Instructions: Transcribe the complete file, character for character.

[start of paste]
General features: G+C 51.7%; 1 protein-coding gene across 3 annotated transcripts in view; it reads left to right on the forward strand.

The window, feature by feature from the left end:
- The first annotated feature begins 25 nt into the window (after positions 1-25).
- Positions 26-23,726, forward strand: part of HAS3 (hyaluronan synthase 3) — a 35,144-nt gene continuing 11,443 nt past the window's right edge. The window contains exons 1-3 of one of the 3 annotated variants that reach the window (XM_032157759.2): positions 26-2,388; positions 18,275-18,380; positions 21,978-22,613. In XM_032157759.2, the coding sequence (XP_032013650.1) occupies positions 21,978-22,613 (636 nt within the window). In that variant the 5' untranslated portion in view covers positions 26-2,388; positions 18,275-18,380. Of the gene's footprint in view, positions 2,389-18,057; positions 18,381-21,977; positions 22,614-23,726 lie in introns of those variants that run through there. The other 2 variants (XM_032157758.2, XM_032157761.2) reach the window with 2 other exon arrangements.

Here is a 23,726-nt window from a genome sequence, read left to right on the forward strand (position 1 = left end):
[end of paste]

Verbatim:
General features: G+C 51.7%; 1 protein-coding gene across 3 annotated transcripts in view; it reads left to right on the forward strand.

The window, feature by feature from the left end:
- The first annotated feature begins 25 nt into the window (after positions 1-25).
- Positions 26-23,726, forward strand: part of HAS3 (hyaluronan synthase 3) — a 35,144-nt gene continuing 11,443 nt past the window's right edge. The window contains exons 1-3 of one of the 3 annotated variants that reach the window (XM_032157759.2): positions 26-2,388; positions 18,275-18,380; positions 21,978-22,613. In XM_032157759.2, the coding sequence (XP_032013650.1) occupies positions 21,978-22,613 (636 nt within the window). In that variant the 5' untranslated portion in view covers positions 26-2,388; positions 18,275-18,380. Of the gene's footprint in view, positions 2,389-18,057; positions 18,381-21,977; positions 22,614-23,726 lie in introns of those variants that run through there. The other 2 variants (XM_032157758.2, XM_032157761.2) reach the window with 2 other exon arrangements.

Here is a 23,726-nt window from a genome sequence, read left to right on the forward strand (position 1 = left end):